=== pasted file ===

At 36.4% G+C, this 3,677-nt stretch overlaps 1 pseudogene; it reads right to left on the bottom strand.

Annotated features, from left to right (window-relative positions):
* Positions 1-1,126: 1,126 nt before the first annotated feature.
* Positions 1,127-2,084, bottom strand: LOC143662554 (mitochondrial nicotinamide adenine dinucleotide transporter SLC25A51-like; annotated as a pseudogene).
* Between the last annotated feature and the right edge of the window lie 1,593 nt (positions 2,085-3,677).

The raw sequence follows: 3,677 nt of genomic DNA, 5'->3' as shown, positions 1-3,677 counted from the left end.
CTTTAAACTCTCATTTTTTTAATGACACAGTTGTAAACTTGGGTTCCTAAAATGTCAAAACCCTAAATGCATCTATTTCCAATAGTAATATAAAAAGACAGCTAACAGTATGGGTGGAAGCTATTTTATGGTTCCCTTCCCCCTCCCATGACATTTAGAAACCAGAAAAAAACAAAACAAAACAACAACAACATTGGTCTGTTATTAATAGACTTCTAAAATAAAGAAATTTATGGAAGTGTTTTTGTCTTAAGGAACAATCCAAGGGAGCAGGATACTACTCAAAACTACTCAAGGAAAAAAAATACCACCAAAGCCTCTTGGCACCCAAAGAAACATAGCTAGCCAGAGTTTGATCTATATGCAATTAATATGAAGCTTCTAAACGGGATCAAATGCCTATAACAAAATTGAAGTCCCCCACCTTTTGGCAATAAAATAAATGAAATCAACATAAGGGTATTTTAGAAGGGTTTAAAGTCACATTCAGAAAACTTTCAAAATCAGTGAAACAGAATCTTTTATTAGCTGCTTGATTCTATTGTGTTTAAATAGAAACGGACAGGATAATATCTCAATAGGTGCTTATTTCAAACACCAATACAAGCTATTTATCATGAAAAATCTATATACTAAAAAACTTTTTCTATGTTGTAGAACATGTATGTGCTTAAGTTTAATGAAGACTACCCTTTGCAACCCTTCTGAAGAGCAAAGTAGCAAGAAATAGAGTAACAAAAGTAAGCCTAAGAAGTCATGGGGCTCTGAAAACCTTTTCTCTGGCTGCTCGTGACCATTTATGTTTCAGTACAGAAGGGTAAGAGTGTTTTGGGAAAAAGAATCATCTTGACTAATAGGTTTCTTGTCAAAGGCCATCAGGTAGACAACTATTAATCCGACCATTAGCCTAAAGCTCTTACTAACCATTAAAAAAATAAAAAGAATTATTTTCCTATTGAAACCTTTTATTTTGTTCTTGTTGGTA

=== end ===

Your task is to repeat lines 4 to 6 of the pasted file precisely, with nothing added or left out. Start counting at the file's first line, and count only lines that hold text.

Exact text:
* Positions 1,127-2,084, bottom strand: LOC143662554 (mitochondrial nicotinamide adenine dinucleotide transporter SLC25A51-like; annotated as a pseudogene).
* Between the last annotated feature and the right edge of the window lie 1,593 nt (positions 2,085-3,677).

The raw sequence follows: 3,677 nt of genomic DNA, 5'->3' as shown, positions 1-3,677 counted from the left end.